As for Johnson, the Tar Heel did what he always does — create havoc. The 6-foot-9 senior bounced around the court, grabbing ten rebounds for his 21st double-double of the season and blocked two shots as well.

His 21 points on nine shots were a consistent for North Carolina throughout the game, something sorely needed with 9-seeded Providence keeping the game close until the last ten minutes of the game.

Johnson and Sabonis could meet in the Final Four, an individual matchup that would delight both college basketball and NBA fans alike.

Cyclones stay under the radar

Iowa State forward Georges Niang drives for a shot against Arkansas Little Rock during the second half of a second-round men's college basketball game Saturday, March 19, 2016, in the NCAA Tournament in Denver. Iowa State won 78-61. (AP Photo/David Zalubowski)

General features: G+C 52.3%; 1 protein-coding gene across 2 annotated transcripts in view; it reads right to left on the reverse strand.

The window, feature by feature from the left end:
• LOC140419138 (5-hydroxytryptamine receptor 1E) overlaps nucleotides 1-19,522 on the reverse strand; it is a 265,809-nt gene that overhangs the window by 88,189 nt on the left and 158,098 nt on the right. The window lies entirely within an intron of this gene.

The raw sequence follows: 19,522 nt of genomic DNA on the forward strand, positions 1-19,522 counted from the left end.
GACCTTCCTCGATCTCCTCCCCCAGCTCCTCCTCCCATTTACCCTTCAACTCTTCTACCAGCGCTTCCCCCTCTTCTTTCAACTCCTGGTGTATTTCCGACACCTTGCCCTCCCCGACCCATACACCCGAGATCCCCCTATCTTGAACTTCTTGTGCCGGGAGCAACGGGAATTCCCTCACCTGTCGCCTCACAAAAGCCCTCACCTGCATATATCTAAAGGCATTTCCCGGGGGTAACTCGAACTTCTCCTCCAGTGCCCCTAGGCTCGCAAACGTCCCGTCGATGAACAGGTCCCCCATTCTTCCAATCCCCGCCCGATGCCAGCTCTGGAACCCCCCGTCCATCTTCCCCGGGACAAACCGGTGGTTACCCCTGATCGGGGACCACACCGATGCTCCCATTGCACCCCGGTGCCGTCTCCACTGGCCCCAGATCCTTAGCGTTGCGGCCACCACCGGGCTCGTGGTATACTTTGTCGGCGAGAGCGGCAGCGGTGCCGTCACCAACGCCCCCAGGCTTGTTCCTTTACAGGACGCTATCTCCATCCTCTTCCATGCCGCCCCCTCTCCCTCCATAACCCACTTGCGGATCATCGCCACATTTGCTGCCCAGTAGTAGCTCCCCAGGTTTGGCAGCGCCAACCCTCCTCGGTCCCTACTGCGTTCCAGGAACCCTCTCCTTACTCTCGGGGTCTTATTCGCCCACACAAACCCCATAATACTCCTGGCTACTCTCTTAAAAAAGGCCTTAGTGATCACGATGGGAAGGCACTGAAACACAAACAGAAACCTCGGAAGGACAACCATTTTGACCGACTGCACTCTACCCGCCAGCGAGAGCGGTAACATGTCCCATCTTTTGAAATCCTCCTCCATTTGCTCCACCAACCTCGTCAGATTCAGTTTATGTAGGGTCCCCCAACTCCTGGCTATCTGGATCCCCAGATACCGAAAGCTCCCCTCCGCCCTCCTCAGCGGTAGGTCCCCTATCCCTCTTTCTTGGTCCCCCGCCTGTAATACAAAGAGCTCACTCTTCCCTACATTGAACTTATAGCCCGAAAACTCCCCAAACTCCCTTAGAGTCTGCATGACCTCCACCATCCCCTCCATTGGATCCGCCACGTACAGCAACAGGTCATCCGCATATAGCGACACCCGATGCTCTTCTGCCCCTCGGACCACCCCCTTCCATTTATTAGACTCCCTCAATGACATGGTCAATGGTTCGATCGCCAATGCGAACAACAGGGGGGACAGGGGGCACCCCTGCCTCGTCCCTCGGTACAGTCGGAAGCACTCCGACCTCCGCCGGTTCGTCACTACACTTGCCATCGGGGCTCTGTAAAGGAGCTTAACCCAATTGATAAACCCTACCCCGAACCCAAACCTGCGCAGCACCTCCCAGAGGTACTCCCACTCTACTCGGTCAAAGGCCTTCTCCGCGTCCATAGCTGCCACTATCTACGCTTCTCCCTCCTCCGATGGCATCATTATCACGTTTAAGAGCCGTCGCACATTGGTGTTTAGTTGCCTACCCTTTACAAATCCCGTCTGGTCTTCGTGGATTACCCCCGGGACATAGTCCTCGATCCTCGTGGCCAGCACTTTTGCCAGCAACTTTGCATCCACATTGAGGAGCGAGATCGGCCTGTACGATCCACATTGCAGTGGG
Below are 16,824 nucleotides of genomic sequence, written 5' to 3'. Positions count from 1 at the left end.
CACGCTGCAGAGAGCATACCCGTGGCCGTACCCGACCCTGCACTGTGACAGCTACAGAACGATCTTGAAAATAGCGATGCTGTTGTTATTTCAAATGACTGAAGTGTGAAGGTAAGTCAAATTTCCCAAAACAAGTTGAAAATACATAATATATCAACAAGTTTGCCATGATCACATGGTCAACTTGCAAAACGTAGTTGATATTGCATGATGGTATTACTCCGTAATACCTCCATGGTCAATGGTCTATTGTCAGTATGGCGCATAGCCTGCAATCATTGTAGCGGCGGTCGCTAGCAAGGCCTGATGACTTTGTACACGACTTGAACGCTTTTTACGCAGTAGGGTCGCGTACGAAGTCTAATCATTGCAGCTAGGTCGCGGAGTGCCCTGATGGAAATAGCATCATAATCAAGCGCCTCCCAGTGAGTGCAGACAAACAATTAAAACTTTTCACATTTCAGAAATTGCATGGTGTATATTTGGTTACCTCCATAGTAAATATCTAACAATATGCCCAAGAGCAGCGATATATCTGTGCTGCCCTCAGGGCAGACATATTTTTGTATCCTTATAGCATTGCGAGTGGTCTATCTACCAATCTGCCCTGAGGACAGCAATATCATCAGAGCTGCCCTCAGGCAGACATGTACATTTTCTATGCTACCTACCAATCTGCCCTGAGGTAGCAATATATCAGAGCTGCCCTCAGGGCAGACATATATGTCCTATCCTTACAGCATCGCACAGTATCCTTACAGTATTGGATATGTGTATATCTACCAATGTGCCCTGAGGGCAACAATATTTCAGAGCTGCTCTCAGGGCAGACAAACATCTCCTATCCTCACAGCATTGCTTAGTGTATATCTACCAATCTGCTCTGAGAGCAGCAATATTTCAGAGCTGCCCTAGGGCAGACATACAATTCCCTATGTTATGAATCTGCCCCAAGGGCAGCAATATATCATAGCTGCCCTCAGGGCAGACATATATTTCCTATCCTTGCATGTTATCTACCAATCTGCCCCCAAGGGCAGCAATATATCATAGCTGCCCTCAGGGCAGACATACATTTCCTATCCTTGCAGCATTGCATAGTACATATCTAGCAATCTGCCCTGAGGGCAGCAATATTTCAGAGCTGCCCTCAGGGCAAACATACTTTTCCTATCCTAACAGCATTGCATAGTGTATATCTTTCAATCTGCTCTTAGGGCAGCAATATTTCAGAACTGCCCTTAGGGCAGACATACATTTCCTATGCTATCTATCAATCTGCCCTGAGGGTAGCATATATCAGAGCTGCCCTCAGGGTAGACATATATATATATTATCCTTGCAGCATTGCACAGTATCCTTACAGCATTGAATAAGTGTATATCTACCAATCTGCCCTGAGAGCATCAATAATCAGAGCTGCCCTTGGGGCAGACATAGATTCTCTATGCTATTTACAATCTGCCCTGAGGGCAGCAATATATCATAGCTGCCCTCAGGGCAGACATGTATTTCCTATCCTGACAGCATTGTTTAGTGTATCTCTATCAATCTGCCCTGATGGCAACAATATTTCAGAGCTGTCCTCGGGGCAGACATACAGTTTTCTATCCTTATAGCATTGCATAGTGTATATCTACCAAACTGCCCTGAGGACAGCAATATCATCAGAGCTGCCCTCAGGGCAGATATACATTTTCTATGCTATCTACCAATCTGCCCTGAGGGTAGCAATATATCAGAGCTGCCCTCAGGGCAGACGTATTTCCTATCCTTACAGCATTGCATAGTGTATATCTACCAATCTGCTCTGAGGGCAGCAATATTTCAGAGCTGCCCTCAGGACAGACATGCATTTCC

Iowa State forward Georges Niang drives for a shot against Arkansas Little Rock during the second half of a second-round men’s college basketball game Saturday, March 19, 2016, in the NCAA Tournament in Denver. Iowa State won 78-61. (AP Photo/David Zalubowski)

No. 4 seed Iowa State has failed to make it to the second week of the tournament three out of the past four seasons, and while two of those losses were to higher seeded teams, they had built up a reputation.

Last year didn’t help matters, after an incredibly disappointing loss to 14-seeded UAB in a tournament that many had the Cyclones as a sleeper to go all the way.

This season, however, they are taking care of business. Double-digit wins over double-digit seeded Iona and Arkansas Little Rock might be called expected by some, but others could call it a team finding their groove at the right time.

Senior Georges Niang was on two of those teams with early exits and his 56 points in two games have refused to allow it to happen for the third time.

Niang and junior point guard Monte Morris form a devastating duo that has flown under the radar nationally all the way to a Sweet 16 appearance.

If Iowa State gets past Virginia next week and with the other side of the bracket guaranteed to bring a double-digit seed to the Elite Eight, is this the year for the Cyclones?